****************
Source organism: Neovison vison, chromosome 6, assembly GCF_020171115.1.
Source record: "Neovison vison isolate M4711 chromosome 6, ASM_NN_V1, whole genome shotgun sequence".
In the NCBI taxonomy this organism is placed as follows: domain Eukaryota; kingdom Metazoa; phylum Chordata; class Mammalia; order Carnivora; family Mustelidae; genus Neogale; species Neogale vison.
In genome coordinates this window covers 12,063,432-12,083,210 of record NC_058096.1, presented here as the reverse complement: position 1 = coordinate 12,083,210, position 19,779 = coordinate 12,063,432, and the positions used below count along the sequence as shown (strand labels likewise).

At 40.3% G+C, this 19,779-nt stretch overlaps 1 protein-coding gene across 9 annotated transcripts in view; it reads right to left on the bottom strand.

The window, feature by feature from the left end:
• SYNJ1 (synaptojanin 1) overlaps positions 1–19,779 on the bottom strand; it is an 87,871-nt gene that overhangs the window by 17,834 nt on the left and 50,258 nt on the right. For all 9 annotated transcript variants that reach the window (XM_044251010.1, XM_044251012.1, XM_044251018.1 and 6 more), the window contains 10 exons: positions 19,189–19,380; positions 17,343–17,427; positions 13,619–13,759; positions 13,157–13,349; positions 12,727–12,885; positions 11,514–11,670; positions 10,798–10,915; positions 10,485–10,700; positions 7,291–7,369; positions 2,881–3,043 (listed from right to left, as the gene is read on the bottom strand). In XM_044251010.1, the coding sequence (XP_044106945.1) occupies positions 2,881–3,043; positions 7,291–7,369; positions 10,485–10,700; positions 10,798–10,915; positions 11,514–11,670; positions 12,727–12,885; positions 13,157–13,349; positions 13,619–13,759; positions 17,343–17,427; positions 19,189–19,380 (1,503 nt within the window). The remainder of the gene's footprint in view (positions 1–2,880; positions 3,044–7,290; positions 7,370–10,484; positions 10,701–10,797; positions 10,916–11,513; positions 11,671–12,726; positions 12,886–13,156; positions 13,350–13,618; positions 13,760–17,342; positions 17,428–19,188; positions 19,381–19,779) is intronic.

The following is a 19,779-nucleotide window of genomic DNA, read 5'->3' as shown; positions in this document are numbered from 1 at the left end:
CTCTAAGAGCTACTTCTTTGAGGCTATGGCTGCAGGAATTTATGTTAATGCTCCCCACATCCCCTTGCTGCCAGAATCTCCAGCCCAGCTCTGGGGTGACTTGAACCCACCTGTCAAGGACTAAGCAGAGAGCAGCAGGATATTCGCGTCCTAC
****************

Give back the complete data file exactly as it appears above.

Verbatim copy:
Source organism: Neovison vison, chromosome 6, assembly GCF_020171115.1.
Source record: "Neovison vison isolate M4711 chromosome 6, ASM_NN_V1, whole genome shotgun sequence".
In the NCBI taxonomy this organism is placed as follows: domain Eukaryota; kingdom Metazoa; phylum Chordata; class Mammalia; order Carnivora; family Mustelidae; genus Neogale; species Neogale vison.
In genome coordinates this window covers 12,063,432-12,083,210 of record NC_058096.1, presented here as the reverse complement: position 1 = coordinate 12,083,210, position 19,779 = coordinate 12,063,432, and the positions used below count along the sequence as shown (strand labels likewise).

At 40.3% G+C, this 19,779-nt stretch overlaps 1 protein-coding gene across 9 annotated transcripts in view; it reads right to left on the bottom strand.

The window, feature by feature from the left end:
• SYNJ1 (synaptojanin 1) overlaps positions 1–19,779 on the bottom strand; it is an 87,871-nt gene that overhangs the window by 17,834 nt on the left and 50,258 nt on the right. For all 9 annotated transcript variants that reach the window (XM_044251010.1, XM_044251012.1, XM_044251018.1 and 6 more), the window contains 10 exons: positions 19,189–19,380; positions 17,343–17,427; positions 13,619–13,759; positions 13,157–13,349; positions 12,727–12,885; positions 11,514–11,670; positions 10,798–10,915; positions 10,485–10,700; positions 7,291–7,369; positions 2,881–3,043 (listed from right to left, as the gene is read on the bottom strand). In XM_044251010.1, the coding sequence (XP_044106945.1) occupies positions 2,881–3,043; positions 7,291–7,369; positions 10,485–10,700; positions 10,798–10,915; positions 11,514–11,670; positions 12,727–12,885; positions 13,157–13,349; positions 13,619–13,759; positions 17,343–17,427; positions 19,189–19,380 (1,503 nt within the window). The remainder of the gene's footprint in view (positions 1–2,880; positions 3,044–7,290; positions 7,370–10,484; positions 10,701–10,797; positions 10,916–11,513; positions 11,671–12,726; positions 12,886–13,156; positions 13,350–13,618; positions 13,760–17,342; positions 17,428–19,188; positions 19,381–19,779) is intronic.

The following is a 19,779-nucleotide window of genomic DNA, read 5'->3' as shown; positions in this document are numbered from 1 at the left end:
CTCTAAGAGCTACTTCTTTGAGGCTATGGCTGCAGGAATTTATGTTAATGCTCCCCACATCCCCTTGCTGCCAGAATCTCCAGCCCAGCTCTGGGGTGACTTGAACCCACCTGTCAAGGACTAAGCAGAGAGCAGCAGGATATTCGCGTCCTAC